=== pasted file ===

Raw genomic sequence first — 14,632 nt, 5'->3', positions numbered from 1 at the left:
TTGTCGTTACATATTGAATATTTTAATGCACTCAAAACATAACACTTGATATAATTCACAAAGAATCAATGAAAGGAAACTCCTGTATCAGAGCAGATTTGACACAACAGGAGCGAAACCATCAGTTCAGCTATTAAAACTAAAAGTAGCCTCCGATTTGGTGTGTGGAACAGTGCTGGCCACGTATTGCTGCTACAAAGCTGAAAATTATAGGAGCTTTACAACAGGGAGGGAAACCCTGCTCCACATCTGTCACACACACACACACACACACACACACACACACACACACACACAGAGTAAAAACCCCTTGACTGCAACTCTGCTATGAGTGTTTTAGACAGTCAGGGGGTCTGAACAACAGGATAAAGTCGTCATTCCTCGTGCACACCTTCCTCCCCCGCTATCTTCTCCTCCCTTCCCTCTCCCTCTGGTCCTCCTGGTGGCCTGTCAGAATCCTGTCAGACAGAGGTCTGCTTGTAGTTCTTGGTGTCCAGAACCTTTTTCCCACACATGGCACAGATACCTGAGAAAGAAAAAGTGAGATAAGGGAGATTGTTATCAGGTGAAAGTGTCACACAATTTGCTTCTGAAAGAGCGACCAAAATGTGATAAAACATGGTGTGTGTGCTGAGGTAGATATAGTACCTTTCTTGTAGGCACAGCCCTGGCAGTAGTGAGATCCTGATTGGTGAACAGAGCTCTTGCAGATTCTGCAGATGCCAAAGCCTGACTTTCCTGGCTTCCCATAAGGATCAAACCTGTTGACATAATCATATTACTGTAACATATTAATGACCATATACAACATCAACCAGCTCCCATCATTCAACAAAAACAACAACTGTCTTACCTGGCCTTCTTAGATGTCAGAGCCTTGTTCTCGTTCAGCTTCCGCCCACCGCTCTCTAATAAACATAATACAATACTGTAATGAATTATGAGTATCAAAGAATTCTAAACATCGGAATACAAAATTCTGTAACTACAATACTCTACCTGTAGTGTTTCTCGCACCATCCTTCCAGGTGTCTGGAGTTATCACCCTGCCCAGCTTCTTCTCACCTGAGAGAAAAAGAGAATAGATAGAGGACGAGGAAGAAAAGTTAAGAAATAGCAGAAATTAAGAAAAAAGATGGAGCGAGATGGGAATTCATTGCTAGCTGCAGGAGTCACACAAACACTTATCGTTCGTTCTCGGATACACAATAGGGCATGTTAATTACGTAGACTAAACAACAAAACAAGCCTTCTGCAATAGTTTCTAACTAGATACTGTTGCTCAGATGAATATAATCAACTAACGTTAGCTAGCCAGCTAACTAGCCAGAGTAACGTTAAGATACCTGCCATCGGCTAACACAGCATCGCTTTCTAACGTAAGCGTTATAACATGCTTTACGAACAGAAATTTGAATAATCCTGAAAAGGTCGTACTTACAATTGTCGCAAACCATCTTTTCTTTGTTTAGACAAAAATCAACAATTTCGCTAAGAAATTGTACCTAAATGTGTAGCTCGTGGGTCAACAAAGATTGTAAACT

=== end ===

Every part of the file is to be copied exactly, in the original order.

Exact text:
Raw genomic sequence first — 14,632 nt, 5'->3', positions numbered from 1 at the left:
TTGTCGTTACATATTGAATATTTTAATGCACTCAAAACATAACACTTGATATAATTCACAAAGAATCAATGAAAGGAAACTCCTGTATCAGAGCAGATTTGACACAACAGGAGCGAAACCATCAGTTCAGCTATTAAAACTAAAAGTAGCCTCCGATTTGGTGTGTGGAACAGTGCTGGCCACGTATTGCTGCTACAAAGCTGAAAATTATAGGAGCTTTACAACAGGGAGGGAAACCCTGCTCCACATCTGTCACACACACACACACACACACACACACACACACACACACACACAGAGTAAAAACCCCTTGACTGCAACTCTGCTATGAGTGTTTTAGACAGTCAGGGGGTCTGAACAACAGGATAAAGTCGTCATTCCTCGTGCACACCTTCCTCCCCCGCTATCTTCTCCTCCCTTCCCTCTCCCTCTGGTCCTCCTGGTGGCCTGTCAGAATCCTGTCAGACAGAGGTCTGCTTGTAGTTCTTGGTGTCCAGAACCTTTTTCCCACACATGGCACAGATACCTGAGAAAGAAAAAGTGAGATAAGGGAGATTGTTATCAGGTGAAAGTGTCACACAATTTGCTTCTGAAAGAGCGACCAAAATGTGATAAAACATGGTGTGTGTGCTGAGGTAGATATAGTACCTTTCTTGTAGGCACAGCCCTGGCAGTAGTGAGATCCTGATTGGTGAACAGAGCTCTTGCAGATTCTGCAGATGCCAAAGCCTGACTTTCCTGGCTTCCCATAAGGATCAAACCTGTTGACATAATCATATTACTGTAACATATTAATGACCATATACAACATCAACCAGCTCCCATCATTCAACAAAAACAACAACTGTCTTACCTGGCCTTCTTAGATGTCAGAGCCTTGTTCTCGTTCAGCTTCCGCCCACCGCTCTCTAATAAACATAATACAATACTGTAATGAATTATGAGTATCAAAGAATTCTAAACATCGGAATACAAAATTCTGTAACTACAATACTCTACCTGTAGTGTTTCTCGCACCATCCTTCCAGGTGTCTGGAGTTATCACCCTGCCCAGCTTCTTCTCACCTGAGAGAAAAAGAGAATAGATAGAGGACGAGGAAGAAAAGTTAAGAAATAGCAGAAATTAAGAAAAAAGATGGAGCGAGATGGGAATTCATTGCTAGCTGCAGGAGTCACACAAACACTTATCGTTCGTTCTCGGATACACAATAGGGCATGTTAATTACGTAGACTAAACAACAAAACAAGCCTTCTGCAATAGTTTCTAACTAGATACTGTTGCTCAGATGAATATAATCAACTAACGTTAGCTAGCCAGCTAACTAGCCAGAGTAACGTTAAGATACCTGCCATCGGCTAACACAGCATCGCTTTCTAACGTAAGCGTTATAACATGCTTTACGAACAGAAATTTGAATAATCCTGAAAAGGTCGTACTTACAATTGTCGCAAACCATCTTTTCTTTGTTTAGACAAAAATCAACAATTTCGCTAAGAAATTGTACCTAAATGTGTAGCTCGTGGGTCAACAAAGATTGTAAACT